|The Llano County courthouse, built in 1893 and still in use.|
One of the reasons I write western historical fiction is a deep-seated fascination with the people, places, and events that have made the world what it is today. I can spend hours lost in reference books, libraries, museums, out-of-the-way internet sites ... and simply walking the streets of Small Town America, communing with the spirits of the past.
As big as Texas is, people like me can't swing a dead cat without hitting a thoroughly engaging historical tidbit. While researching locations for future stories, I stumble across all sorts of tiny Texas towns that by all rights should have disappeared, yet they soldier on. Llano, Texas, is one such place.
Llano (pronounced LAN-oh) is located in the Texas Hill Country about an hour north of Austin, very near the geographic center of Texas. Founded in response to a legislative act creating Llano County in February 1856, the town was established June 14 of the same year. A public vote under a live oak tree on the south side of the Llano River chose the town's location: a tract of 250 acres donated by a local rancher.
The area boomed from 1886-1893 after iron ore deposits were discovered in nearby Iron Mountain. With high hopes for the future, the Llano Improvement and Furnace Company embarked upon a mission to build an iron furnace and foundry. Land speculators from Dallas and northern states poured into the area with investment money, wanting to be part of "the Pittsburgh of the West." The population soared to 7,000 in 1890, encouraging the Austin and Northwestern Railroad to extend its line to a terminal on the north side of what promised to be a thriving metropolis. Increased access to transportation attracted granite quarrying and finishing companies intent on profiting from the abundance of granite in the surrounding hills.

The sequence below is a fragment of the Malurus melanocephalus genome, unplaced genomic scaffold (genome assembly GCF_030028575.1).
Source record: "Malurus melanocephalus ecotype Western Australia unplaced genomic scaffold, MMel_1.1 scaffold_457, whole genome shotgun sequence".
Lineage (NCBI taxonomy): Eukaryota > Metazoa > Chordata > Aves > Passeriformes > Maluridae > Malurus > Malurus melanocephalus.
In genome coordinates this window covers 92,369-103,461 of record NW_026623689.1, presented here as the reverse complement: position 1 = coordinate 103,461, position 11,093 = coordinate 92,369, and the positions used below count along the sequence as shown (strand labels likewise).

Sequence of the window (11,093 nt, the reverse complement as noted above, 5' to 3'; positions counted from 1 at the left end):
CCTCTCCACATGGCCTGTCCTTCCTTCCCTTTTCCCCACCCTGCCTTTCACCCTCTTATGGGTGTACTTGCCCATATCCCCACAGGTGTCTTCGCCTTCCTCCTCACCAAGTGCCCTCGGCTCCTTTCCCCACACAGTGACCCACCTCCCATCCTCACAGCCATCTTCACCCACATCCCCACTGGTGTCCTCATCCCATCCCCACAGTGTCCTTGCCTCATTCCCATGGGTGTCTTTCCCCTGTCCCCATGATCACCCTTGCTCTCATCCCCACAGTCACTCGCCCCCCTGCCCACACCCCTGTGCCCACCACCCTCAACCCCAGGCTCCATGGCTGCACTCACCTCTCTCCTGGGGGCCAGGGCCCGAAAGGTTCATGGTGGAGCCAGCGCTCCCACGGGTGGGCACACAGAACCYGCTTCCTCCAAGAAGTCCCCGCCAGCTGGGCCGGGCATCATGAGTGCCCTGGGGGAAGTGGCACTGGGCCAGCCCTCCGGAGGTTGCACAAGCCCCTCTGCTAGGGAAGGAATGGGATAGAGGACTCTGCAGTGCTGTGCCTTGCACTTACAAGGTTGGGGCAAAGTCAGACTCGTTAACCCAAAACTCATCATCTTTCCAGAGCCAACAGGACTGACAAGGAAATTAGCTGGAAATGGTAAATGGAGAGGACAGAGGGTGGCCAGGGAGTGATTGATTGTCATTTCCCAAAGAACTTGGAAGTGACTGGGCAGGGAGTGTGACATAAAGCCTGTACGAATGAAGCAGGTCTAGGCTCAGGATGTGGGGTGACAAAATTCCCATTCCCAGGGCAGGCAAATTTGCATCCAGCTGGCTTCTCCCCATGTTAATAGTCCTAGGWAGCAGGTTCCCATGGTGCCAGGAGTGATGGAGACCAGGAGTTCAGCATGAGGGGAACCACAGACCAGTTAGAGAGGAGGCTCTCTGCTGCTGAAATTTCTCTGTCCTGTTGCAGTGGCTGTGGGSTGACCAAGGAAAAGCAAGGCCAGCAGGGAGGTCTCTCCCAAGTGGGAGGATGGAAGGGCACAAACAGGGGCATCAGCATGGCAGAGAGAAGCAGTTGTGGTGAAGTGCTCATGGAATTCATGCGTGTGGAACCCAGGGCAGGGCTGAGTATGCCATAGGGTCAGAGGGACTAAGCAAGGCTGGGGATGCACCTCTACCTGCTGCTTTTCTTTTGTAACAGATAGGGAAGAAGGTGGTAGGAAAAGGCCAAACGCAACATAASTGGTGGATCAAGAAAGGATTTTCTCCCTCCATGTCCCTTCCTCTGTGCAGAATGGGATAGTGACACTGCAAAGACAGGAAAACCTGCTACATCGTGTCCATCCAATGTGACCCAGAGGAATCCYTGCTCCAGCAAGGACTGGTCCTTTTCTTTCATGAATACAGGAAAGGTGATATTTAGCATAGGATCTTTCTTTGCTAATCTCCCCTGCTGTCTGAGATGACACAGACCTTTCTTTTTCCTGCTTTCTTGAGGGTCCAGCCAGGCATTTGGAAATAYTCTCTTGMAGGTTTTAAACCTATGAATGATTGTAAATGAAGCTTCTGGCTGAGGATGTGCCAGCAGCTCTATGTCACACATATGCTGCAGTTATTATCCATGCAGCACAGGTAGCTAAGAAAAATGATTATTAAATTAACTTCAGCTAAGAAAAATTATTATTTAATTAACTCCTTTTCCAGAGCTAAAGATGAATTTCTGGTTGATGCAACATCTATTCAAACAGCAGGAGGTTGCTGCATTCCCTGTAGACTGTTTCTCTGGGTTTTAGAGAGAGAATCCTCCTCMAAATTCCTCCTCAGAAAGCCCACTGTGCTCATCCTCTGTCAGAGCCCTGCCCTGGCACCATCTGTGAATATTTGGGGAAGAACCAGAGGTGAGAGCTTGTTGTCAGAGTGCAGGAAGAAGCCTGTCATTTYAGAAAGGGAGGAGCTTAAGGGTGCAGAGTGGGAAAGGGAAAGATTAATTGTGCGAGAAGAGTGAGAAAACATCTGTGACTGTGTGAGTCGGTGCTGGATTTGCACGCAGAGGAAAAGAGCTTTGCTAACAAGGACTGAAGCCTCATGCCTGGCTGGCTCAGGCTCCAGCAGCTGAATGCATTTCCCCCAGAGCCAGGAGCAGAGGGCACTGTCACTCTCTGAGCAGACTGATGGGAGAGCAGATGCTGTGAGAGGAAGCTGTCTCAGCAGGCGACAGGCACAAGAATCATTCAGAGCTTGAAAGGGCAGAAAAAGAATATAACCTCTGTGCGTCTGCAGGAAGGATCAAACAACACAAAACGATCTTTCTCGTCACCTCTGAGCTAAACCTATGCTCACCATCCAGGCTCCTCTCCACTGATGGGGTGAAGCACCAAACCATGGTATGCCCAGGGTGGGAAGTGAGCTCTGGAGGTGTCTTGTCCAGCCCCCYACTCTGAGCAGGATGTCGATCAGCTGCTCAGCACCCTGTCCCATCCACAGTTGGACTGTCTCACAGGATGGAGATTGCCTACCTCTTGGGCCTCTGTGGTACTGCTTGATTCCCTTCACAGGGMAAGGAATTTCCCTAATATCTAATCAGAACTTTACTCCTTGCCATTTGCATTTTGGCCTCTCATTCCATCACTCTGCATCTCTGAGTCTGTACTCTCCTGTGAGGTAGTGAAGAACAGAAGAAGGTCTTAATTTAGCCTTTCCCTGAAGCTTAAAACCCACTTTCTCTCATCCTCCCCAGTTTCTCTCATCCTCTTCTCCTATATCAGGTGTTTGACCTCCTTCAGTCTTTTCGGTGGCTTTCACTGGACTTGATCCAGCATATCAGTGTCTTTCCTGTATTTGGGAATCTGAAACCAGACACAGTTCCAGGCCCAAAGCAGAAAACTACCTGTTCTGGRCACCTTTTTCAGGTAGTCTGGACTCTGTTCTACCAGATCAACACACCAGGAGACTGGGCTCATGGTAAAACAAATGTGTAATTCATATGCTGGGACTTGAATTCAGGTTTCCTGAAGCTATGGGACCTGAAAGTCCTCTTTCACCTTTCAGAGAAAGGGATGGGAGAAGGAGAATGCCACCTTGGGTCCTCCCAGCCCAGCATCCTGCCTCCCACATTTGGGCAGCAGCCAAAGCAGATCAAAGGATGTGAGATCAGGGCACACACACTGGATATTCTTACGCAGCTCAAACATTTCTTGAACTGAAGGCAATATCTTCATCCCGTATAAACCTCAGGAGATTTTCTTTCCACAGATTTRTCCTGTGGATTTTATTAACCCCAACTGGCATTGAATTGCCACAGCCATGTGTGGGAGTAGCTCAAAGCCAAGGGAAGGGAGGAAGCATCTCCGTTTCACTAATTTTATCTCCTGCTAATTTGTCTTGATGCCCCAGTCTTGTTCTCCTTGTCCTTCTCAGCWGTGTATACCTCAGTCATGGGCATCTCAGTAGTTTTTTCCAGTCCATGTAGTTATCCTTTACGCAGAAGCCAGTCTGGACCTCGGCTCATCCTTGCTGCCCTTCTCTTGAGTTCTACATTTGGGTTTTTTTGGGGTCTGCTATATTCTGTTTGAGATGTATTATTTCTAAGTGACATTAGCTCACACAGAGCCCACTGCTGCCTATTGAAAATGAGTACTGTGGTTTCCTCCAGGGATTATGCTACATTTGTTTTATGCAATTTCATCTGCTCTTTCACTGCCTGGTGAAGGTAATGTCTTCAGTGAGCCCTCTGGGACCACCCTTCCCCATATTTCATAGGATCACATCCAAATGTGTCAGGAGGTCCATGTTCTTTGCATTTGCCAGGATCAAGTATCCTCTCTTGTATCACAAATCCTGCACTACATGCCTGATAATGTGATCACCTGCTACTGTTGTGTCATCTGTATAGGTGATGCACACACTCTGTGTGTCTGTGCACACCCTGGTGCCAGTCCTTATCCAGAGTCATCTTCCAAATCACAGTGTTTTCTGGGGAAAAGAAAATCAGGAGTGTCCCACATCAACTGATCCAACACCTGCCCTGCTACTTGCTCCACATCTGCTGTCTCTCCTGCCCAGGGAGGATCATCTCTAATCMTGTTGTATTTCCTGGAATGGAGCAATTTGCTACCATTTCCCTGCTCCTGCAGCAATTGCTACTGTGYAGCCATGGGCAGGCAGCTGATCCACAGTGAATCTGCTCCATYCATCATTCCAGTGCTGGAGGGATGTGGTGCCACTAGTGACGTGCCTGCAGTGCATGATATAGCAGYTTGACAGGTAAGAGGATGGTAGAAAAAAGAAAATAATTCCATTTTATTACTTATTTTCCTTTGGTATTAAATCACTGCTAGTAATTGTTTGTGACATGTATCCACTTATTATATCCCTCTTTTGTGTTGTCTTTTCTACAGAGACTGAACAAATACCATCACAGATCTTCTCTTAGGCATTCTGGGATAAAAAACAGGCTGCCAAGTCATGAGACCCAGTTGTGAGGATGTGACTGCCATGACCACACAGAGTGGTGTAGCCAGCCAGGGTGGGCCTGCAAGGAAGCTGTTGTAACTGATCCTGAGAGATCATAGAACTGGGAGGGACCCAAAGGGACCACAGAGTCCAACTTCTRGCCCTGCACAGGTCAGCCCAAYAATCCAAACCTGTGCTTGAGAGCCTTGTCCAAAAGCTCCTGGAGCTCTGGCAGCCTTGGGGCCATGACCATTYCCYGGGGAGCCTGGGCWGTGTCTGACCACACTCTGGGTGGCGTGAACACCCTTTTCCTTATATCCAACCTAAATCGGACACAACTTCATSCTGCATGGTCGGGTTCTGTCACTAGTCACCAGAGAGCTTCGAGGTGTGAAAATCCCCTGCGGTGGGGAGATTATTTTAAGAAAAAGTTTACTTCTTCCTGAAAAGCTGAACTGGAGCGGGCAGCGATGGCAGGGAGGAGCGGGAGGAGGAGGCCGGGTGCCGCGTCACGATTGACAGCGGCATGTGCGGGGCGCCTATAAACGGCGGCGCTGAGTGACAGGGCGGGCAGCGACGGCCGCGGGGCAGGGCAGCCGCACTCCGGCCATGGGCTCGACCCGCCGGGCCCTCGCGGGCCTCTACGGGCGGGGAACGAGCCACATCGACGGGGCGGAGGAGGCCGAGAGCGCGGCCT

Then the bubble burst: The iron ore deposits proved insufficient for commercial exploitation, and the Llano Improvement and Furnace Company abandoned its project. The company's withdrawal threw the town's big plans into disarray. Although charters had been sold to construct a dam, an electric power plant, a streetcar system, and electric streetlights, only a small dam and the streetlights were completed. Speculators and local businesses lost fortunes as a result.
|A wagon hauls a slab of granite through the streets|
of Llano in this undated postcard photo.
The granite processors remained. Today, Llano's primary industries are farming, ranching, and granite quarrying and finishing. The town's population is roughly 3,000 people except during November and December, when the undisputed "Deer Capital of Texas" overflows with hunters.
Do y'all ever find yourselves swept away by the history of a place? Ever wish you could travel back in time for just a few hours to witness the glory days of a thriving Old West town? Tell us about your favorite spots in the comments!